I carry a McMurdo 210 Fastfind with GPS. When I say carry, I mean it's clipped to my LJ and in a pocket - all the time when I'm boating or hillwalking.

It's a few years old and if I was buying again, I'd look for something that floated when deployed. My unit has to be held with the antenna upright, so that's 30 minutes doing that while trying to focus on sea survival as well. Bear in mind, as skipper one may have a crew in the water too and it all needs doing.

My advice would be don't fret overly about the GPS warm up times. It's largely academic. When the PLB is deployed, it transmits a 406MHz squawk immediately which alerts the relevant authorities in your registered country. At this point, they begin to ramp up for a rescue. They will have an area to focus on - probably ten miles square or so. The GPS part of the process has nothing to do with this. They will attempt to contact the owner/other contact by telephone and obtain any information possible to determine if it is a false alarm. Most EPIRB hits are false alarms. They will proceed with a rescue if no information proves a false alarm. By this time they will be launching all appropriate rescue units and directing them to the general search area. When your PLB/EPIRB sends a precise location obtained from the GPS satellites, the CG will get this and update the rescue air/craft.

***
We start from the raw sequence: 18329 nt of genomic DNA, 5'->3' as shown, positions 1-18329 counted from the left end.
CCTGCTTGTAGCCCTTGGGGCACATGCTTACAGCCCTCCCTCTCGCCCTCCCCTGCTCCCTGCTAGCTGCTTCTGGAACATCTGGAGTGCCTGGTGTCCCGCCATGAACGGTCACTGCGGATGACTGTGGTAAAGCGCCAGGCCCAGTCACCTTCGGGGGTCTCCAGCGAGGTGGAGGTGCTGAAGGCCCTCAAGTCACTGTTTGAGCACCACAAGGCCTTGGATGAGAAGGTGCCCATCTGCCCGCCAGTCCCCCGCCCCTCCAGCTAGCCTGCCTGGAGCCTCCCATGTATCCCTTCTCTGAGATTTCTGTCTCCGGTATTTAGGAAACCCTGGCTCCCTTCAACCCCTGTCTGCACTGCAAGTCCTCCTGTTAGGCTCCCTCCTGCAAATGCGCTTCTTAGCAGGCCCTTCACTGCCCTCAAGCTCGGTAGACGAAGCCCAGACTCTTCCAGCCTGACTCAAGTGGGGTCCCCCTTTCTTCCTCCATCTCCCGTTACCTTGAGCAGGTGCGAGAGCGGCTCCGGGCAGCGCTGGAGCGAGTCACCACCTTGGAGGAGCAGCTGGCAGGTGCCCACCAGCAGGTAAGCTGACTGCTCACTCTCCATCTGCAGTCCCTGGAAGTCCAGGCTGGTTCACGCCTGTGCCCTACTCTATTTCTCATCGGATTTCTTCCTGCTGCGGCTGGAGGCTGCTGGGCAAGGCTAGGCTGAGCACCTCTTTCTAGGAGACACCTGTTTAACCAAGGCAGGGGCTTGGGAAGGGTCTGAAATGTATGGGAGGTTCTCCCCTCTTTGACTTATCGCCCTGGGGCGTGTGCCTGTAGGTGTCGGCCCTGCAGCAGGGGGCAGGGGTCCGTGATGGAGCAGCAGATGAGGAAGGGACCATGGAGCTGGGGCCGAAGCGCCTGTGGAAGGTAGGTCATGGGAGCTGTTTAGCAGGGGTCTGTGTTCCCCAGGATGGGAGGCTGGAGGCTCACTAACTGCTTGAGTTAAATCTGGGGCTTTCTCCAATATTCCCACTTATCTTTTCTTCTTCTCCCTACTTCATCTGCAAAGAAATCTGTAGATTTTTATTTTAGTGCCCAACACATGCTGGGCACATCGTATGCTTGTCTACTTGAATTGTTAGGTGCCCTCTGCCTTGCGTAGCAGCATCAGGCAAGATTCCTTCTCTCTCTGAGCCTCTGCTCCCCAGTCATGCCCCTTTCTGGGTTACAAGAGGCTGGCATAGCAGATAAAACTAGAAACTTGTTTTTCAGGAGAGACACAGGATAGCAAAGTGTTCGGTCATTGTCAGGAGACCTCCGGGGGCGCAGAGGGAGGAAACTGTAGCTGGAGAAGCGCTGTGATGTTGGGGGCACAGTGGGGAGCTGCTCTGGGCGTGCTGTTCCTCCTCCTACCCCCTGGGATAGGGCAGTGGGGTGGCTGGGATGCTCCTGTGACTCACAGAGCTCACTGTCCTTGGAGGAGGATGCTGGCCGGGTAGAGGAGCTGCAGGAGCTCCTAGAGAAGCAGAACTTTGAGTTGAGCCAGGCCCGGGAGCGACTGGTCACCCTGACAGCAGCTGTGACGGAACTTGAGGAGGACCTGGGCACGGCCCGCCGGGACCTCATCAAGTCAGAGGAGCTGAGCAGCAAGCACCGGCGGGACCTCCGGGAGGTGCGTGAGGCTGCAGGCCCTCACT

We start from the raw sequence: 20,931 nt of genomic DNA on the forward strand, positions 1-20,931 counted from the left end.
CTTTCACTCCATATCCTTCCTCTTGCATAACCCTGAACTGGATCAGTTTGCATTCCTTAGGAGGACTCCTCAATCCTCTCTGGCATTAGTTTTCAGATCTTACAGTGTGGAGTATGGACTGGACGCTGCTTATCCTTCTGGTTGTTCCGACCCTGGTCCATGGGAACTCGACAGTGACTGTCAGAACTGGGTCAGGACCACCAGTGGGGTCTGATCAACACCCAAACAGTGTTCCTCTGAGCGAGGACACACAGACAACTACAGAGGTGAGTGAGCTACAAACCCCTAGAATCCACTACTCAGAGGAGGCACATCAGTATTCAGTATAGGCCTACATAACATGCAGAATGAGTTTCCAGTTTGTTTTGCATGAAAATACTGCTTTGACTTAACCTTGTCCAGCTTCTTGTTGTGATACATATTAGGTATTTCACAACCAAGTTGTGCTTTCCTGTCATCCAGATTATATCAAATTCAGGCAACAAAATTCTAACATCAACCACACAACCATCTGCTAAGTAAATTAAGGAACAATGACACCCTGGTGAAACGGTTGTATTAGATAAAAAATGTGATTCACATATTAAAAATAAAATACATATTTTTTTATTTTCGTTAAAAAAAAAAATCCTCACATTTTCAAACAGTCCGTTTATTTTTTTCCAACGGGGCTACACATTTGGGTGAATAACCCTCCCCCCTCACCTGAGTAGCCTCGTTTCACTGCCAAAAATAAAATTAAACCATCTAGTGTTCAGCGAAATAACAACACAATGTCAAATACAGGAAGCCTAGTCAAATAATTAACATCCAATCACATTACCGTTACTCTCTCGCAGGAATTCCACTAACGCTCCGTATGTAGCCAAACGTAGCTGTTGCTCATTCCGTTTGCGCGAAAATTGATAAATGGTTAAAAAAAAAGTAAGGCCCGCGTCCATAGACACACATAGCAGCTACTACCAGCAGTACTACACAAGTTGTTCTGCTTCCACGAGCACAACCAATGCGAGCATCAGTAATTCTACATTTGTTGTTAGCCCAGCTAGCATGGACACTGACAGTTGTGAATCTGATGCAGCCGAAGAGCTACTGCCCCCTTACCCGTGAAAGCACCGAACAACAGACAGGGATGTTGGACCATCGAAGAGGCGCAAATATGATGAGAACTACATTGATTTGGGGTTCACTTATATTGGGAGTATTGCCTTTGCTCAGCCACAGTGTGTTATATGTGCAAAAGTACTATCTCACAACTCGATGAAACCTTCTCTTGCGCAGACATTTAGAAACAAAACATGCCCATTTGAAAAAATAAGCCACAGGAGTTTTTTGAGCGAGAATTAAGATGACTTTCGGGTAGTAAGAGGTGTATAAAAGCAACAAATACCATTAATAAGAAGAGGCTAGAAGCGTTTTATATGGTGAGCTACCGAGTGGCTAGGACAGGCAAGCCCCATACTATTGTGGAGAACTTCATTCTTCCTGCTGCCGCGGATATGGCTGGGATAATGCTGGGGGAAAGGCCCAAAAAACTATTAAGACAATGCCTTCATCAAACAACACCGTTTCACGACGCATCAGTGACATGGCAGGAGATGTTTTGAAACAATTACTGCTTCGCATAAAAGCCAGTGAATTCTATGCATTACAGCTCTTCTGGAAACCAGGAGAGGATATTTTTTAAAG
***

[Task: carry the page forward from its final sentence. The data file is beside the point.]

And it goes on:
In addition to this, your PLB will also be transmitting a homing beacon on 121.5MHz. Many lifeboats can use this for homing in on you once they are in your general area.

The best PLB is the one you have in your pocket. If you deploy it, they will find you...
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Old 04 August 2013, 06:08   #17
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I also have a Mcmurdo fing. I've had it surgically implanted, you can never be too safe, eh Willk?
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Old 04 August 2013, 06:31   #18
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I've had it surgically implanted, you can never be too safe, eh Willk?
That's a bit extreme - did you use a scalpel or Vaseline? When that antenna deploys, the helo crew are gonna think you're REALLY pleased to see them

I'm not ashamed to carry my PLB or advise others to do the same.
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Old 04 August 2013, 06:46   #19
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I'm not ashamed to carry my PLB or advise others to do the same.
What a strange comment, why would you be?

I too have mine strapped to my buoyancy aid so I don't go on the water without it.
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Old 04 August 2013, 06:52   #20
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What a strange comment, why would you be?
Either you haven't read the quote that I was responding to, or you're unable to recognise the sarcasm therein...